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The course of the blood-vessels in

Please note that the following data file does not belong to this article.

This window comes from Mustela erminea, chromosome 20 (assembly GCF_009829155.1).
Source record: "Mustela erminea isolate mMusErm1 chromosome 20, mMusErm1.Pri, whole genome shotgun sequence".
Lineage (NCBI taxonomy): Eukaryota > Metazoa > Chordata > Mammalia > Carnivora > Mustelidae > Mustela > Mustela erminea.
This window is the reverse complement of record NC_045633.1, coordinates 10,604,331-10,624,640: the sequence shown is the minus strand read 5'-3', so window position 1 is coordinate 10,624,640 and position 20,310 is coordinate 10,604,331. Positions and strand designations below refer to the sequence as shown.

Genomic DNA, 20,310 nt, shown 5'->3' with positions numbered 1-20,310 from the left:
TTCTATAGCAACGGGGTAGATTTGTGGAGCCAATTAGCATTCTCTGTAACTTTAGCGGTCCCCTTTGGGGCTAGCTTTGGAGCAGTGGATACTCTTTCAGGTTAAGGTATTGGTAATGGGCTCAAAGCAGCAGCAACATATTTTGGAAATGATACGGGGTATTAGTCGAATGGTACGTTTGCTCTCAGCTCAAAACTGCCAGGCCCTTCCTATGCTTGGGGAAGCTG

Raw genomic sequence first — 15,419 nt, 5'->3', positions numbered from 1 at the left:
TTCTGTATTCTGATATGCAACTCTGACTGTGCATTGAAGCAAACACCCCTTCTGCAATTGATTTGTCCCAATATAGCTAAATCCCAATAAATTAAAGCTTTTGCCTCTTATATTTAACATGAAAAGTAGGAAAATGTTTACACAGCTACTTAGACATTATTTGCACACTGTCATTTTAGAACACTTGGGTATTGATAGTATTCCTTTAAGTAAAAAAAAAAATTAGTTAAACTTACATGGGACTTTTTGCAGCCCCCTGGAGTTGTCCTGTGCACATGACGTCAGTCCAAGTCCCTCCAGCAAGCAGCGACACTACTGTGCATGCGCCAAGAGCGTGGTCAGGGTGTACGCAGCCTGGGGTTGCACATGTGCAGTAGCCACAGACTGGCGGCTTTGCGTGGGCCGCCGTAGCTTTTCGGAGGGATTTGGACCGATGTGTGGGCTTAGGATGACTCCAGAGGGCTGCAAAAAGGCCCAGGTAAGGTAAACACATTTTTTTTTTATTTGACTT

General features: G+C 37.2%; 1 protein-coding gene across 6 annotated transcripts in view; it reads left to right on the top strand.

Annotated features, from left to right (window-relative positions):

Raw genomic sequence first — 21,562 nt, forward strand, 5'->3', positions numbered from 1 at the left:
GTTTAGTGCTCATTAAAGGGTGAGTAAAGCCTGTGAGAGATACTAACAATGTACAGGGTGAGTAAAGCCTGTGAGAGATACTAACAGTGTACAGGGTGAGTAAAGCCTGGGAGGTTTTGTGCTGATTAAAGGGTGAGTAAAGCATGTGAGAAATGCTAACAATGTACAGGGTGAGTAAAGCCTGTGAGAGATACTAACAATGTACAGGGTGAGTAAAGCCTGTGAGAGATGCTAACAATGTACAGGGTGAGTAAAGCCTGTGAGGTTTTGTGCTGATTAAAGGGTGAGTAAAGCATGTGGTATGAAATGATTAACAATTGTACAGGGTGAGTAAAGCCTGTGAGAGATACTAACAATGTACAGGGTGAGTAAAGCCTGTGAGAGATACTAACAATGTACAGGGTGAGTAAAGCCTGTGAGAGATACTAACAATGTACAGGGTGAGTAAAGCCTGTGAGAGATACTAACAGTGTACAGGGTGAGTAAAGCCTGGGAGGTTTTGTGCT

dead animals or birds is now exam ined by the X-rays. In order to make the arteries, etc., give a photograph, or "radiograph," they are first injected with mercury. Very beautiful re sults have been thus attained. The Lancet says that the air of a room can be charged with ozone by simply suspending moist lineu sheets In a keen, dry wind, and then hanging them up in the house. It is thought the generation of the ozone may be due to the rapid passage of atmos pheric oxygen over the broad, wet sur faces of the sheets. Ozone exercises a purifying effect on the air. W. E. Roth has recently published the results of his studies among the native inhabitants of the northwéstern part of central Queensland, in Aus tralia. His most interesting discovery is that of the existence of a sign lan guage, expressed by means of the hands, and capable of conveying com plex as well as simple ideas. Mr. Roth gives illustrations of 213 of the man ual signs employed in this language, which is used throughout the region studied by him. Cannibalism, he says, still prevails among some of the Aus tralian tribes. Statistics are presented in a recent number of Nature which tend to sup port the conclusions of Doctor Bruck ner that there Is a regular cycle, of about thirty-five years, In the course of which the earth experiences a change of weather from a cold and wet period, through a hot and dry period, back to a cold and wet period again. According to these statistics we are now in one of the comparative ly dry periods, but early In the twen tieth century the condition of things will be reversed, and the wet years will outnumber the dry ones. . : Owing to the effects of shore-lines, and other influences which are more or less obscure. It is very difficult to account for the peculiarities exhibited by tidal waves in various parts of the world. Interfering waves cause once-a-day tides at Tahiti, and in some other places while on the other hand. In the harbors back of the Isle of TVight, and in the Tay in Scotland, there are three tides in a day. The latter have recently been ascribed to "overtides," produced by tíie modifica tion of tidal waves running ashore, and resembling the "overtones" of musical sounds. Of the two liquid envelopes that en wrap the globe the atmosphere is the thicker, and it has had more to do with shaping the surface of the earth than one might suppose without giving the matter due consideration. Not only does the wind carry vast clouds of dust and sand from place to place, but it bears inland the vapor which rUes from the ocean, and which comes back to us condensed Into rain. All the erosion of the soil that is accomplished by rivers, all the transportation of solid material that these streams and the ocean .currents are responsible for, would be Impossible were there no air. The waves, too, are raised hj this agency, and their havoc. must also be charged In part to the account of the atmospheric sea. The "Wlll-o'-the-Wisp." The "will-o'-the-wisp" usually ap pears In marshy places or in grave yards. It is believed to be due to the spontaneous combustion of phosphuret ed hydrogen from decomposing organic matter, and it Issues from the soil as a long flame, while on water it inflames at the surface with the production "of long wreaths of phosphoric anhydride. It can be reproduced artificially by throwing calcium phosphide into water or burying it in moist soIL A scientific Frenchman, Dr. A. Bleu nard, reports some remarkable observa tions of the will-o'-the-wisp at Croisic, a seaport of France,' during last August and September, the lights having been visible every evening over a consider able area of water. The bubbles of gas were very large In August, during the season of thunderstorms, but became smaller and smaller as the temperature fell, until the phenomenon ceased about the 20th of September. The bubbles were mostly confined to two basins that contained no mud, but were receptacles of much fish refuse. As such organic matter as the brain of a sheep failed to produce phosphureted hydrogen when decaying under water, the conclusion is reached that the waters of the port of Croisic must contain some rare fer ments, hitherto unknown and existing only under special conditions, which decompose organic substances rich in "phosphorus In a manner to set free phosphureted hydrogen. Proved True. A lawyer whose office was on one of the upper floors of a tall building was about to enter the elevator one morn ing, but stepped back In order to let a lady who seemed to be in a hurry pre cede him. The "conductor," It appeared, had been waiting for just one more passen ger to complete bis load, and when the lady stepped Inside he shut the door and the elevator shot upward. "Politeness," muttered the lawyer, "is not always Its own reward." A few minutes later, however, as cending by another "lift," he passed that load of passengers, stuck half-way between floors where they remained half an hour by some accident to the machinery. "I take It back." he muttered. In the same tone as before. "Politeness is its own reward!" THE TARTARIAN LAMB. A Etranse Plant that Closely Wesem bles an Animal. " STEAMBOAT TRAFFIC. Mississippi River la to Teem with a Fleet of "Palatial Vessels. It may sound like a dream, but an sther year may witness a revival of the Among the strange stories to be found in the narratives of early travelers, tew are stranger than that ot the veg- good old days, when the great Missis etable lamb of Tartary. This story, as j 3ippl teemed with life, and when fleet believed by the reading public, and i and palatial steamers plied its broad even by the naturalists of two cen- j waters in regular and profitable trips turies ago, is so marvelous, and so ob- ; between all the important points from viously absurd that we wonder how the 1 St. Paul to New Orleans. To do this most credulous could have believed it ! md to retrain for traffic on the fnthpr of business separated, the levees or tnm great river will once more resound to the rumbling of the dray wheels, the crack of the teamsters' whips, the blasts of the steamboat whistles, and the song of the darky roustabouts. A GENEROUS GIVER. A TRUE STORY. Strong Attachment of Two Chicago an'lwich Men. Those who hold the theory that the poor canuot afford to indulge in feel ings, and that to have enough to eat is for them to have all their longing satis fied, should read the story of two waifs, one of whom lately died in a Chicago hospital. They belonged, says the Interior, strictly to the ranks of those who strug gle for the barest subsistence, earning a scanty living by acting as "sandwich men," or by cobbling a little for the poorest of the poor. They were in no way related, but they had lived for years in the same room, and had learn ed to like each other and to be neces sary to each other. If their undivided earnings amounted to a dollar a week they were in comfort. A little more meant affluence. There was one fear that pressed upon the hearts of these men they dreaded a pauper burial. Lest either should come to such disgrace-they covenanted to protect each other from it. and to pay every week fifteen cents each to a burial society which guaranteed some thing like ninety dollars on the death of a depositor. Two years ago the strength of one of these men failed. He could do no work, and from that time the stronger of the two supported both, and kept up the payments of both policies. The end came at last. The double task fell from the shoulders of the sur vivor. He had yet to keep his promise to his friend, however. He collected the money, for the policy, purchased a decent casket, and honored the dead .man with a respectable funreal. Then he mailed ail that was left of the insur ance to the blind brother of his friend, paid two weeks' premiums In advance upon his own burial expenses, and ob taining admittance to a city hospital died within ten days of a broken heart. to be true. j The story is that in an elevated and I cultivated salt plain of great extent, : I west of the river Volga, there may be found a creature half-auimal, half- I plant, to which the natives give the ; i name of barometz, meaning "little lamb." To obtain it, the Tartars sow j I in the ground a seed like that of a '. ' melon, from which, in due time, rises ! the strange plant, having the figure of ; I a lamb, with the feet, the hoofs, the ; ears, and the whole head, except the ' horns, of that animal, distinctly i formed. I It grows on a stalk about three feet '. in height, being, according to one ver ! sion, rooted to the ground by its four i feet, while another account raises the j whole lamb, feet and all, from the ; ground on a single stem, on which it is j able to turn, and also to bow itself downwards to the herbs on which it feeds. It lives as long as there is grass or herbage around It, but when it has j consumed all within its reach, it dies, I and withers away. Its skin is covered with a very white down, as fine as silk, and is greatly prized by the Tartars, who pull it off, and wear it as a cover for the head. Inside, it Is composed of flesh and j bones, and when wounded it gives out j a liquid resembling blood. Wolves are j said to be the only animals that will eat it, and they are very fond of it. I Specimens of this remarkable produc tion were looked upon as the rarest treasures in the collections of the curi ; ous in days gone by. Two different waters its long-lost spleudor, a mag nificent fleet of passenger steamers is to be built for service between the two points named. In elegance of equip ment the passenger steamers will rival the famous old Robert E. Lee or the Natchez, and will completely outdo them in speed. H. II. Liemke, of St. Louis, an old river man, who, in years of experience on the Mississippi, has learned steam boating from cabin-boy up, is at the head of the enterprise, and also the in ventor of the new style of steel boats ! which are to travel the river from its source to its mouth. He has labored i on this project for several years, until to-day he has people all along the river t interested in his plans. Mr. Lienike's ; plans are more feasbile than any that ! have ever been advanced, and he has ' received sufficient encouragement from ; shippers all along the river to insure I the construction of a fleet of steamers, such as are shown In the illustrations. ! Mr. Liemke makes the statement that ; the steamers will be so equipped that ' they will be formidable competitors of ; the railroads, which now parallel the I river on both banks. In discussing his 1 project recently Mr. Liemke said: j "I have already placed with a firm in j Wilmington, Del., the order for the first : it a fleet of seven boats, and will short ; ly make arrangements for the building ! Df the other six. I believe that river ; men have themselves been mainly re- sponsible for the decline of the' river j trade. They, have supinely permitted ; the railroads to take their business The Cat Fit, .The cat fit, or conniption fit, as it is sometimes called, is a state of mind Into which one works himself when un duly agitated over some matter, usually of no importance, in which he alone, or perhaps he and somebody else, may be concerned. Thus some nervous per son getting ready for a journey might, as the time for departure approached, get flurried and flushed over the prepl arations and run from one thing to an other without making headway, be coming more and more agitated, imag ining that everything was going wrong, and that, it couldn't possibly be straightened out in time, and finally getting Into a regular conniption fit. ' That form of the cat or conniption fit that is due to the actions of others springs usually from dwelling upon the shortcomings, real or fancied, of somebody upon whom we may have occasion to rely; somebody hasn't come when expected, or he has done some thing poorly, or we fancy he has, or he hasn't done It at all, or he has misun derstood or Ignored instructions. Churning' these Irritating things over and over In his mind the man gradu ally works himself Into a cat fit, a state of excitement disturbing to others, and to himself distracting. But whatever the Immediate cause may be, cat fits are due primarily to a disposition to magnify trifles and to fret over things not worth worrying about. specimens uve ueeu uescnueu iu me I wnr frftm Th oru ti, "Philosophical Transact.ons." and a . samJs toaT wno wmll(1 trave, and third has its portrait given in an en- I sn-p thelr f reIght by river Jf they were grav tag In Darwin's "Flower Garden" assllred of accommodations even near and its history told in the florid verse ; ,y approac.hng those furnished by the J. ...WOr. .'. i railroads. The steamers I mean to .ine "laniD is a natural production, greatly helped, in the development of W. C McDonald of Montreal Has Done Mnch for Education in Canada. No one has done more for the cause of education In Canada than William C. McDonald, whose picture appears here. Mr. McDonald's gifts to McGill University, in Montreal, the leading educational institution in Canada, amount to the princely sura of $1,G50, 000. His latest gift to the university is a fine new chemistry, mining and architecture building, which will be formally opened next week by the gov ernor general of Canada-. Mr. McDonald is one of Montreal's wealthiest and most public-spirited citi zens. He is engaged in the manufac ture of tobacco and conducts an ex tensive establishment. He is connected with other business enterprises, is the largest shareholder in the Bank of Montreal and is a generous giver to charitable institutions. His gifts to McGill University Include $20,000 to the Thomas Workman endowment for mechanical engineering; the W. C. McDonald engineering building, valued at $350,000, with its equipment and an endowment for its maintenance; . the endowment of the chair of electrical en tile particulars in which it most resem bles that creature, by the ingenuity of the natives. The body is a portion of the creeping stem of a species of fern which generally grows as erect as a tree. This stem is densely covered with ! beautiful, jointed silky hairs, of a rich golden color. On the surface next to the ground a few roots are given off, while the ieaves or fronds, as they are called in ferns spring from the upper surface. The fronds reach a height of twelve or four teen feet, and have a long bare stalk before the leaf Is spread out. The Tar- tar takes a suitable part of this ereep- ! Ing stem for a body, deprives it of the roots, and of all the leaf stalks except Tour, which are Intended to be the legs, ; two short ones for the ears, and a ' stump for tfle tail, and then, turning it , upside down, trims the stem, and so ! j produces this marvel of the early ex- j plorers. The fern, known to botanists las the cibotium barometz, is a native j of Eastern Asia; It has been introdueei ! into our conservatories, where It flour-: I ishes, producing, after a" few years' 1 i growth, good six?clmens o the "lamb." j j The silky hairs of this fern form a ! operate will be unlike any that have 3ver( run on the Mississippi. In point of speed they will be far in advance of the river steamer of to-day. At pres ent a boat which makes twelve miles an hour upstream is considered a very W. C. M'DOXALD. gineering with the sum of $40,000; the erection of the Physics Building, val ued at $300,000, and two chairs of physics, with endowments amounting to $1)0.000; the endowment of the fac ulty of law with $150,000; a further sum of $150,000 for the maintenance of PERSPECTIVE OF PASSENGER AND EXPRESS STEAMER. fast craft, and there are few such on The new boats will travel t rhei'k-inír t h í HniV n f lilnnrl ii- onnli-ini. , . rlI.J ,u6 I . . ....,.i ! 4i me rn er. i , . , , t ue way as I at the rate of from fifteen to eighteen ; "i vuy :va ate ustu vy some peo ple in tins country. The more fibrous and elastic hairs of several species of i the same group, natives of the Sand , wich Islands, are largely exported from j these islands to California and Austra ! lia for stuffing cushions and for similar : purposes. Philadelphia Times. Advantages of Worrying a Little. Don't join a Don't Worry Club. Don't try not to worry a little. While con tentment Is a pleasing virtue, the peo ple you know who are contented would be better off if they worried more. Ab solute contentment and Indifference to the possible troubles of to-morrow will lead any one to the poor house. The cow doesn't worry, neither does the clam; but people are built to worry, and it was intended that they should. On the other hand, If you worry much It will land you In the Insane asylum. It is the insane asylum on the one hand and the poor farm on the other. The point is to worry Just enough to keep out of both of them. Atchison Globe. miles an hour upstream and from twenty-one to twenty-four miles an hour downstream. Each boat will be steel hulled, with a length of 300 feet and 50 feet beam. Their draught will be 32 inches light and 3(5 inches loaded. This will enable them to run even when the water is at its lowest stage. Their holds . will be furnished by airtight eompart- I A Shrewd Collector. ; ,ijents, like those of ocean steamers, An odd way of gettirg Into business j rendering them practically unsinkable. I was adopted by a Cincinnati agent. it is estimated that the cost of each I His shrewdness drew the line pretty ; passenger steamer will be $200,000, and . closely between inadvertency and petty j t nave ten times that amount pledged I larceny. He had secured the position , hy merchants In every river town from vi cuiiec-iur lur a. uivi uou liiu uuuse anu i pauj to New Orleans, including in the line of his duties he made some ! many prominent St. Louisans. forty or fifty call, per day on delta- sav of tinle will hot en. quent customers He made it a point fl of the boatB to borrow a lead pencil from each one " , 4. , ... . 0.Q,i . . . , . . . . . r . . Forty naphtha tenders will be operated with which to do his figuring. These; ' ... ki he never returned unless asked to do ! In connection with the line to obviate so. Of course, no suspicion attached' " "7-L 'L ! mite uu iintTu)iTi a . . i. -"v- to him on so trivial a matter, for for getfulness In regard to lead pencils is i recognized as a human failing. Nearly I every one he secured was long enough ! to pass muster as a new pencil, and tenders will patrol the river, collecting freight, express matter and passengers, and will meet the steamer in mid stream. There will be a short stop The World's Wheat King. The wheat king of the world resides In Argentina, according to the Boston Traveler. He is an Italian emigrant, named Gun zone, and his broad acres are situated in the south of the prov ince of Buenos Ayres. His crop occu pies an area of Ct,270 acres. He num bers his workmen by the thousand, and each one receives a certain share of the profits. When his season's crop is har vested he fills over 3,000 railway trucks with the grain. after "collect.ng L000 in this way he ! "hn Pasengers are taken on Freight Weary Wraggs So de woman start ed fer yer wid an ax, and yer skipped? Do yer t'ink she meant murder? Trot ter Long Well, I'm willing ter give her de benefit uv de doubt; but I thought she meant work! Puck. and express matter can be taken on while the boats are running at full speed, the result being a great saving i of time. The tenders are being built ! at Madison, Ind., and the upper struc i tures and machinery at Jeffersonville, Ind. The strong feature of the line will ! be that a steamer will leave St. Louis every day, and there will be no disap- . pointments. here it now takes seven No Explanation Handy. 1 days to make the run from St. Louis to A little girl rebuked her brother for New Orleans, the- new steamers will laughing at a man with a crooked nose ! cover the distance In two and one-half who passed the nonse. "You inusn't I days, and make the round trip in less secured a contract for furnishing lead pencils to a country school. One of ; the advantages of his bid was that he offered to furnish pencils already I sharpened. From this start his prog- loss was rapid and a basis was thus furnished for a commodious stationery store from which he derives a comfort able Income. do that," she said. "God made him that way." "Why, do you s'pose he did it?" asked the small boy with in terest. "Oh, I don't know," responded the little sister, indifferently. "Pe pie do funny things." than a week. The trip to St Paul which now consumes four days, will be made in thirty-eight hours." Mr. Liemke firmly believes that with faster and better boats and punctual service, with the freight and passenser the Engineering Building; the sum of $50,000 toward the endowment of the pension fund, aud $500.000 for the erec tion of the new building for chemistry, mining and architecture, which will be opened next week. BICYCLE IDEAS. s.- A Valve less Tire and a Gear that Max Be Quickly Changed. Here is shown the Protean gear, which by an expanding action In the large sprocket w-heel enables the gear to be changed by back-pedal action at the will of the rider. The new French tire is easy to put on and take off; the initial Joint, or seal, is made without the help of any air-pressure, and In case of puncture It can be ridden any dis tance without the least fear of coming off or injuring the rims. The lips which make the air-joint are, as will be seen from the illustration, vertical In the rim, and. to inflate, the nose of the pump Is just forced through a hole in PROTEAN GEAR AND VALVKI.ESS TIRE. the rim, so that It passes' about three quarters of the way up, when the lips separate to let the air pass in, and close of themselves as soon as the pump stroke Is finished. Miles or Tunnels. The tunnels of the world are estimat ed to number about 1,142, with a total length of 514 miles. Distance Is often responsible for lasfa ins friendships.